The animal care team at Sea Life Blackpool have welcomed a 1.5 metre Jenkins Whiptail Ray to the centre's 500,000 litre Ocean Display.
The giant ray joined 20 sharks and an array of tropical fish.
In preparation for the arrival of the new stingray, the team at Sea Life Blackpool have undergone an intensive training programme to ensure they are kept safe from the rays famous and dangerous whip-like tail and barb.
Scott Blacker, curator at Sea Life Blackpool, said:
"We're used to regularly coming into contact with our tropical sharks including the 2.75 metre sandbar shark and know how to read their behaviours to stay safe.
This is our first large stingray and so the whole team have been specially trained in how to handle and care for this amazing creature whilst staying safe themselves.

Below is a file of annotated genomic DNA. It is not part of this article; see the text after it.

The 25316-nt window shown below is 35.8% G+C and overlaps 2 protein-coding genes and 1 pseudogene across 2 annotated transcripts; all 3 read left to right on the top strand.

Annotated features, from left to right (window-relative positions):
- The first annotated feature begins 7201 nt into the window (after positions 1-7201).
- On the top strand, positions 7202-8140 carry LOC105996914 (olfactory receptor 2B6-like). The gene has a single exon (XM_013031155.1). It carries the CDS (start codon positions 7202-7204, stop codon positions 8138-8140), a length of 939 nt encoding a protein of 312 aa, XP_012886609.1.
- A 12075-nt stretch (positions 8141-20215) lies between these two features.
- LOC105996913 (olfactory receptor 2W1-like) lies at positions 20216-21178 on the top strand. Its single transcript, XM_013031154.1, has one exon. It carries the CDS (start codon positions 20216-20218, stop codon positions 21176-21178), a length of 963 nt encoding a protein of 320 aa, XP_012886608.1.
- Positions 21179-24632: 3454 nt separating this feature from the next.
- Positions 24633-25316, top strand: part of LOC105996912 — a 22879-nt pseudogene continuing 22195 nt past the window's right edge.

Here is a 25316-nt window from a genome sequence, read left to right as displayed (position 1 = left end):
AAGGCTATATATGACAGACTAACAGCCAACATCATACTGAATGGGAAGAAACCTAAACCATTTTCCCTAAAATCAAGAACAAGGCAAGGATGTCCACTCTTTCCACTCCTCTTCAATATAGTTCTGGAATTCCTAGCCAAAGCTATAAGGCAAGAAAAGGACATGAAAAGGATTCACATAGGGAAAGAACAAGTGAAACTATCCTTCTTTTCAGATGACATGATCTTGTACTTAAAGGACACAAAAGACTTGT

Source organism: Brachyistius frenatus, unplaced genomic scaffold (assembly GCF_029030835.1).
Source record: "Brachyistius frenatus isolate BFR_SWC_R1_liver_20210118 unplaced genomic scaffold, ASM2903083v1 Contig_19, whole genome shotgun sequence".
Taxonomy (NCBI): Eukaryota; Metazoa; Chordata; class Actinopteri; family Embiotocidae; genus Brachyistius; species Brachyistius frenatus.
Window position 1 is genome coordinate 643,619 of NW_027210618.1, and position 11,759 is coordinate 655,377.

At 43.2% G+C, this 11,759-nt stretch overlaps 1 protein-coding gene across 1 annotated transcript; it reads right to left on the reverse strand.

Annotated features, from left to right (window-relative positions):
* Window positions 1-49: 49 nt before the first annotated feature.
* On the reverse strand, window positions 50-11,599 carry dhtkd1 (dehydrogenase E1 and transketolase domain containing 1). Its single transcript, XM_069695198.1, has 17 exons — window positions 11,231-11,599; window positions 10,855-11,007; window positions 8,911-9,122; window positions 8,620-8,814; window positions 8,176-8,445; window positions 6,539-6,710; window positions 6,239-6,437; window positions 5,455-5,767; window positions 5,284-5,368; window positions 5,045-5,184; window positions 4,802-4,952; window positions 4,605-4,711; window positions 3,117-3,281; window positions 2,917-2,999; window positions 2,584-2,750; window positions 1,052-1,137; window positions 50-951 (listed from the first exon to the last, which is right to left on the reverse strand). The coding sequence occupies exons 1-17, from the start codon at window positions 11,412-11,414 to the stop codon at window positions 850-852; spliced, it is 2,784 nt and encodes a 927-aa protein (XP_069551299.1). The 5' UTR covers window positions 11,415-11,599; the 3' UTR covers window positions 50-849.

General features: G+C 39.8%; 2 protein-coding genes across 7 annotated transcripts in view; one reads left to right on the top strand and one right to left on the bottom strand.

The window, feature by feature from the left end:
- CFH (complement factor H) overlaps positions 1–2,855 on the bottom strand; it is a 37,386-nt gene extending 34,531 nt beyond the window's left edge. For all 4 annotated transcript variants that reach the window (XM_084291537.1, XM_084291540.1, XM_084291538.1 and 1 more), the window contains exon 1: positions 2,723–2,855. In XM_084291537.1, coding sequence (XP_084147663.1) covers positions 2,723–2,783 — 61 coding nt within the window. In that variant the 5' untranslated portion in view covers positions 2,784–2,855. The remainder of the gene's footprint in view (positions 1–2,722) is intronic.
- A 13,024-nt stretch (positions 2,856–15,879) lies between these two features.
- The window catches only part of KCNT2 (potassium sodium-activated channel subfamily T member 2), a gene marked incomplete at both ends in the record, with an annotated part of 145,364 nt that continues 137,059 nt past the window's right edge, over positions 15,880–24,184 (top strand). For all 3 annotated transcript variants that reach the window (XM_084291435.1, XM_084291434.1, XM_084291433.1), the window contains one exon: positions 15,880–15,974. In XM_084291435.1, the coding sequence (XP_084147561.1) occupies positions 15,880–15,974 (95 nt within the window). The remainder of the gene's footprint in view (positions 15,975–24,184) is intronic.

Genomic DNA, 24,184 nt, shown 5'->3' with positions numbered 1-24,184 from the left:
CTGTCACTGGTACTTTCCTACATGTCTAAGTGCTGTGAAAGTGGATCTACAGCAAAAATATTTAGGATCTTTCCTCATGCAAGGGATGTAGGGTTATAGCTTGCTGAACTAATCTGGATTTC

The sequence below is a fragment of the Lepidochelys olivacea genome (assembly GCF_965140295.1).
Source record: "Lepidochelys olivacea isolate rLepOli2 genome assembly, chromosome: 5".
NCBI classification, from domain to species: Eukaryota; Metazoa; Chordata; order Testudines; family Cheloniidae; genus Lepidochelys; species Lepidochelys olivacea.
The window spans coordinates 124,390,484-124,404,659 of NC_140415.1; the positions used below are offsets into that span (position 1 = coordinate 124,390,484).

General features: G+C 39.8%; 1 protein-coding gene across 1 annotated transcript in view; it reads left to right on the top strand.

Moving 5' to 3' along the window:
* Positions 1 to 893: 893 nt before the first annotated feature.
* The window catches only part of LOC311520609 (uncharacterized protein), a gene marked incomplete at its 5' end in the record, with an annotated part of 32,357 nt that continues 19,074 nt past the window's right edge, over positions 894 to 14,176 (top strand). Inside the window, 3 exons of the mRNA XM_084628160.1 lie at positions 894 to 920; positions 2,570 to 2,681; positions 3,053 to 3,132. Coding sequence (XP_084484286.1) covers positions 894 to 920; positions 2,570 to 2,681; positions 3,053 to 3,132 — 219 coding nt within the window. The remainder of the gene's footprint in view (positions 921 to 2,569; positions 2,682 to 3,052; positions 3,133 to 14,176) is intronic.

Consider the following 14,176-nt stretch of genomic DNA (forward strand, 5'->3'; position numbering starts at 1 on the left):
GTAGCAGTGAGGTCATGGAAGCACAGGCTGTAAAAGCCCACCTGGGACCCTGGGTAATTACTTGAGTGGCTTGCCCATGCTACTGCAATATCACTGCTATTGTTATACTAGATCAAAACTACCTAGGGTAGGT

"The whip tail is approximately one metre in length and carries a 10 cm barb which is the animal's defensive weapon and can cause serious injury.
The training programme will not only teach our expert diving team the correct handling for the animal but also what to do in the case of injury."
Fed daily on a diet of squid, whiting, pouting and mackerel, the divers at the centre hope to be able to train the ray to come to the surface to take food from their hands and form part of the daily interactive talks and feeding times the centre runs.